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New York Murder Mystery:
The True Story behind the Crime Crash of the 1990s

By Andrew Karmen

In this book, criminologist Andrew Karmen explains the many factors at work behind the drop in crime in New York City in the 1990s.

316 pages
New York University Press (2000)

Reviewed by: Eric Howard
New York Murder Mystery: The True Story behind the Crime Crash of the 1990s is dedicated to the 32,600 New Yorkers who were murdered between 1978 and 1998. That stark number acts as a grimly effective counterweight to the much-ballyhooed drop in crime—including murder—that New York enjoyed in the last decade. Karmen's analysis also undercuts all pet causes and rationales.

In this book, his thorough, well-researched conclusion is that the causes of the dramatic drop in crime in New York were many and that none can be isolated as a direct cause. A researcher can say that things happened and crime decreased, but it is something of a stretch to say that crime decreased because things happened.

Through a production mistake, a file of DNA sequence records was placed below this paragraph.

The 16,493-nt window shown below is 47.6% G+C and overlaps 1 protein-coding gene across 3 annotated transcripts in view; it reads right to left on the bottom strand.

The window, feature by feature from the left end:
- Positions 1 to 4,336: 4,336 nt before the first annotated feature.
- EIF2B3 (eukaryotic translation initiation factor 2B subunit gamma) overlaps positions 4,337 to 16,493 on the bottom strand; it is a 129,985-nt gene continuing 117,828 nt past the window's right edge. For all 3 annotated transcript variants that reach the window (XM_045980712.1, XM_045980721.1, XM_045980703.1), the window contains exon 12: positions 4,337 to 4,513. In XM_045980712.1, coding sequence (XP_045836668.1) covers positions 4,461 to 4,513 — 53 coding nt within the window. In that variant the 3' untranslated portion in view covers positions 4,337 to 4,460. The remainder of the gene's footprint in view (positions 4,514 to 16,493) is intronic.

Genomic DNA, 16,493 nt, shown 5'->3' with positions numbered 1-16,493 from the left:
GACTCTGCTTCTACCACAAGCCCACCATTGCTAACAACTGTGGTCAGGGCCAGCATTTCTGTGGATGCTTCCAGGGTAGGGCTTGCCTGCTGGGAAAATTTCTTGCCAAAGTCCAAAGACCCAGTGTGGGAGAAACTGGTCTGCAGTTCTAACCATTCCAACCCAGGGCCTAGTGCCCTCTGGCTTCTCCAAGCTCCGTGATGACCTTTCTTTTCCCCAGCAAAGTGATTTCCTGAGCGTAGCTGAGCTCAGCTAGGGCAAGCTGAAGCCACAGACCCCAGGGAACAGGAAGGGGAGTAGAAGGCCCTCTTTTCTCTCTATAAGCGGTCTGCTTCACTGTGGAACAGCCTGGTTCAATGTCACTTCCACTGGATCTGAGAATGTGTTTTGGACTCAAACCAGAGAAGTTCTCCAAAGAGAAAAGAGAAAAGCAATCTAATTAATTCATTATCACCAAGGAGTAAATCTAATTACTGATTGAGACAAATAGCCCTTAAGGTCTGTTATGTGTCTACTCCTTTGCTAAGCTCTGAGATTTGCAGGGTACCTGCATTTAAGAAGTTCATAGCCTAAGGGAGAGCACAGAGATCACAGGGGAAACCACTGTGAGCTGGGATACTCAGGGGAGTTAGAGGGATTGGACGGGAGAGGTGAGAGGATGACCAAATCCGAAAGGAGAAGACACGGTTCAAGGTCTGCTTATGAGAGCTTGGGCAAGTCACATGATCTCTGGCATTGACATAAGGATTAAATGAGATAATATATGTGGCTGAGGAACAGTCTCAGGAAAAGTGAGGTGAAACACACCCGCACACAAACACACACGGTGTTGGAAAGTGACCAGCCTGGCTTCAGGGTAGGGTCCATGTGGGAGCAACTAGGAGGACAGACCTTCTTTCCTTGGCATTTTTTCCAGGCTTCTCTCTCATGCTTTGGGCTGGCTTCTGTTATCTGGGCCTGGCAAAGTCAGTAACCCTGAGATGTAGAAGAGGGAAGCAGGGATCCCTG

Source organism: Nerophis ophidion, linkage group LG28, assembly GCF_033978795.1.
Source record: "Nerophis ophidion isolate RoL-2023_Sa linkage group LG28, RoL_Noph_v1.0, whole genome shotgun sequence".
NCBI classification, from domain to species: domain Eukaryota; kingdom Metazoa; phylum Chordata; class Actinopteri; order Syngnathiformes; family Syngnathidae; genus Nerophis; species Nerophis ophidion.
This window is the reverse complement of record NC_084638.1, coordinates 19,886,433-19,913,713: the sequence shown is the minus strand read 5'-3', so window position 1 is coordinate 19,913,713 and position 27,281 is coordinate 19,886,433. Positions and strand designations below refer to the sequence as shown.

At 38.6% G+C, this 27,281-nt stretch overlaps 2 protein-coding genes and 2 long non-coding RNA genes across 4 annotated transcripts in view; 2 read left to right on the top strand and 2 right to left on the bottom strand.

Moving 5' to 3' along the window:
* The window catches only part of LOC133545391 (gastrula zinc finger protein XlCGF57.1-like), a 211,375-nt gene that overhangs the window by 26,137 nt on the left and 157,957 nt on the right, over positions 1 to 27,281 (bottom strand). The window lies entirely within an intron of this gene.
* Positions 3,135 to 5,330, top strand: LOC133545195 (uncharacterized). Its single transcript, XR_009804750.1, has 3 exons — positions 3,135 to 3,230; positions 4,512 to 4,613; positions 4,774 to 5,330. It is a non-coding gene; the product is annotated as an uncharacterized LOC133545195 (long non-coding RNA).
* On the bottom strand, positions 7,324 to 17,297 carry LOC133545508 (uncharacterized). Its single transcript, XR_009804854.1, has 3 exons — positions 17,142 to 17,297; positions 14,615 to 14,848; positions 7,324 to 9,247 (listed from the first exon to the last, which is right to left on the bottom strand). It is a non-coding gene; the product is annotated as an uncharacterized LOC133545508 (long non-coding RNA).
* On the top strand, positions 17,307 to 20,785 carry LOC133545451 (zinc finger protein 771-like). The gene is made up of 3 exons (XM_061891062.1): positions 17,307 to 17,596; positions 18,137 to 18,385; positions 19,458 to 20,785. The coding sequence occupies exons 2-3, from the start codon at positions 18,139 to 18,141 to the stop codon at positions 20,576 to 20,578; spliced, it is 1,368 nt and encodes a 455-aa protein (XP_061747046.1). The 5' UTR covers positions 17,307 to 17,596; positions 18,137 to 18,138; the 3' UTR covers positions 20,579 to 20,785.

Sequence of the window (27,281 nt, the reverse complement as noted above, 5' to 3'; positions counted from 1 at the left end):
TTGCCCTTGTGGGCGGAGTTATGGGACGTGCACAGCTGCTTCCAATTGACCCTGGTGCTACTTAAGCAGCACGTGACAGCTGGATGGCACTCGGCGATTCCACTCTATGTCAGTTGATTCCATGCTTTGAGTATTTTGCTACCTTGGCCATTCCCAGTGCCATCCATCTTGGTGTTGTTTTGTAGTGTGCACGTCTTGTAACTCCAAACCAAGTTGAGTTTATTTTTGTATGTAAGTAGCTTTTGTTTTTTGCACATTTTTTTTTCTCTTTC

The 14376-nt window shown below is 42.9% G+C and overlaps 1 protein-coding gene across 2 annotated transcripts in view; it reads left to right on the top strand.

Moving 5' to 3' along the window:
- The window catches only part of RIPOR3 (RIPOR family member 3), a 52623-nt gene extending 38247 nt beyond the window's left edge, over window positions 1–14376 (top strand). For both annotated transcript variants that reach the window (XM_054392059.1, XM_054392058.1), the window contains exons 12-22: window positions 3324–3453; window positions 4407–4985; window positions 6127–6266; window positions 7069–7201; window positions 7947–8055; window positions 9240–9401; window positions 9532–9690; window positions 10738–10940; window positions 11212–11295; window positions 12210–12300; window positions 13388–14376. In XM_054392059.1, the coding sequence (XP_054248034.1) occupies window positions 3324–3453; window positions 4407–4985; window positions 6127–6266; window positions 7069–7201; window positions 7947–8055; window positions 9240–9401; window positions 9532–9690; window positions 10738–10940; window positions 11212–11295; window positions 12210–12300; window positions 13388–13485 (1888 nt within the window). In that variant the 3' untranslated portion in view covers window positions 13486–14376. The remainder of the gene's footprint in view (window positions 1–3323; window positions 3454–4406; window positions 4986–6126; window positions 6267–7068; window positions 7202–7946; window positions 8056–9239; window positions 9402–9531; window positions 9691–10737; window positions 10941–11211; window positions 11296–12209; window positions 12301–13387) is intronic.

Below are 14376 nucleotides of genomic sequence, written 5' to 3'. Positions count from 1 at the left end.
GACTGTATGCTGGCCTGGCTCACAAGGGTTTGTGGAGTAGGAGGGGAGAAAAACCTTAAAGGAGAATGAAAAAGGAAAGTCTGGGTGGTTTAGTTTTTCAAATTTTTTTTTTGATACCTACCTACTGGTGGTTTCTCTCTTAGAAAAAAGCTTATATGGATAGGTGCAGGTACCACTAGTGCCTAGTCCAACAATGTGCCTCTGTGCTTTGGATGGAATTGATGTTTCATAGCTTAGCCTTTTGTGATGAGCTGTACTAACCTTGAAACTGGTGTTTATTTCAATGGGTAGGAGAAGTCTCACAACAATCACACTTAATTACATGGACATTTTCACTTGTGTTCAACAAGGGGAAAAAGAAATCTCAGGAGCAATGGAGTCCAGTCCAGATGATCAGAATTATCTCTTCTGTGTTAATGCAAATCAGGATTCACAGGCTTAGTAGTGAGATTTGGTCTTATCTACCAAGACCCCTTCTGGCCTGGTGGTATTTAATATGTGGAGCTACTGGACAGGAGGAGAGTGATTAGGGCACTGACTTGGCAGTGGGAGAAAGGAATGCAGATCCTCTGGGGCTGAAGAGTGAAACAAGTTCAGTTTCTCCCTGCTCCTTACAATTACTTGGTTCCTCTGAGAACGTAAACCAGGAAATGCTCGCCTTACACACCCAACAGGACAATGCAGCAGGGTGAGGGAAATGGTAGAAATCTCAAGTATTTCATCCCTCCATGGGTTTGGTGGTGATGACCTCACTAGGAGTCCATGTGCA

Different chapters examine each of the presumptive factors for the decrease in murder. One chapter finds that while the well-publicized reform of the New York Police Department was certainly welcome, a direct correlation between the reform and the reduction in crime is hard to pinpoint. Other chapters similarly examine the theories that 1) longer prison terms were keeping habitual criminals off the streets, 2) the drug wars wound down, 3) the economy improved, and 4) a new wave of law-abiding immigrants helped change neighborhoods. In short, the best (but not definitive) answer is "all of the above" as the answer to the question of what caused crime in New York to drop. Another way of putting it is that the lock-'em-up conservatives and the get-'em-jobs liberals were both right, and that, fortunately for New York, several crime-reducing social trends converged.

Those who think that it may be time to move to New York should know, however, that the crime statistics have started to move up again. So far, no one has claimed credit for that.

Eric Howard is associate editor of Los Angeles Lawyer